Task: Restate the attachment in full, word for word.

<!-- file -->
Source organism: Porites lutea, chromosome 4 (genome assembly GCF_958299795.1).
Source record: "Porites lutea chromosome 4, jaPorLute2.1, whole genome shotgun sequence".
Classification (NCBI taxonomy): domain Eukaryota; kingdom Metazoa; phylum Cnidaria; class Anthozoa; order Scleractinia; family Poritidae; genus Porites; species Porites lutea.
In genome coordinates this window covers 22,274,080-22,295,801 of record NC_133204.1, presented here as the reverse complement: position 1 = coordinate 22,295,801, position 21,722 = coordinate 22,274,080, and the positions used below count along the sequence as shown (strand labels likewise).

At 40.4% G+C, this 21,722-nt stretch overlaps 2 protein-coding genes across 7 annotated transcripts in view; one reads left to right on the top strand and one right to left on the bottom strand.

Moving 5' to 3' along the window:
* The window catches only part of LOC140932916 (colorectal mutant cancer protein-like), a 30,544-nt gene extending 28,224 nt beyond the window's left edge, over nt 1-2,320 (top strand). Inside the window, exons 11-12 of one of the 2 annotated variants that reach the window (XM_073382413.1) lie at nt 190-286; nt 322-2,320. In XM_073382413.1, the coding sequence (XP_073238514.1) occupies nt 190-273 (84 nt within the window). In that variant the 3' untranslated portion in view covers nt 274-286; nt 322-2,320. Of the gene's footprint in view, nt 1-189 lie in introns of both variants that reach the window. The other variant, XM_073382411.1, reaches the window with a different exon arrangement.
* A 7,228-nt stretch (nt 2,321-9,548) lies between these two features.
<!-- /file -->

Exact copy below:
Source organism: Porites lutea, chromosome 4 (genome assembly GCF_958299795.1).
Source record: "Porites lutea chromosome 4, jaPorLute2.1, whole genome shotgun sequence".
Classification (NCBI taxonomy): domain Eukaryota; kingdom Metazoa; phylum Cnidaria; class Anthozoa; order Scleractinia; family Poritidae; genus Porites; species Porites lutea.
In genome coordinates this window covers 22,274,080-22,295,801 of record NC_133204.1, presented here as the reverse complement: position 1 = coordinate 22,295,801, position 21,722 = coordinate 22,274,080, and the positions used below count along the sequence as shown (strand labels likewise).

At 40.4% G+C, this 21,722-nt stretch overlaps 2 protein-coding genes across 7 annotated transcripts in view; one reads left to right on the top strand and one right to left on the bottom strand.

Moving 5' to 3' along the window:
* The window catches only part of LOC140932916 (colorectal mutant cancer protein-like), a 30,544-nt gene extending 28,224 nt beyond the window's left edge, over nt 1-2,320 (top strand). Inside the window, exons 11-12 of one of the 2 annotated variants that reach the window (XM_073382413.1) lie at nt 190-286; nt 322-2,320. In XM_073382413.1, the coding sequence (XP_073238514.1) occupies nt 190-273 (84 nt within the window). In that variant the 3' untranslated portion in view covers nt 274-286; nt 322-2,320. Of the gene's footprint in view, nt 1-189 lie in introns of both variants that reach the window. The other variant, XM_073382411.1, reaches the window with a different exon arrangement.
* A 7,228-nt stretch (nt 2,321-9,548) lies between these two features.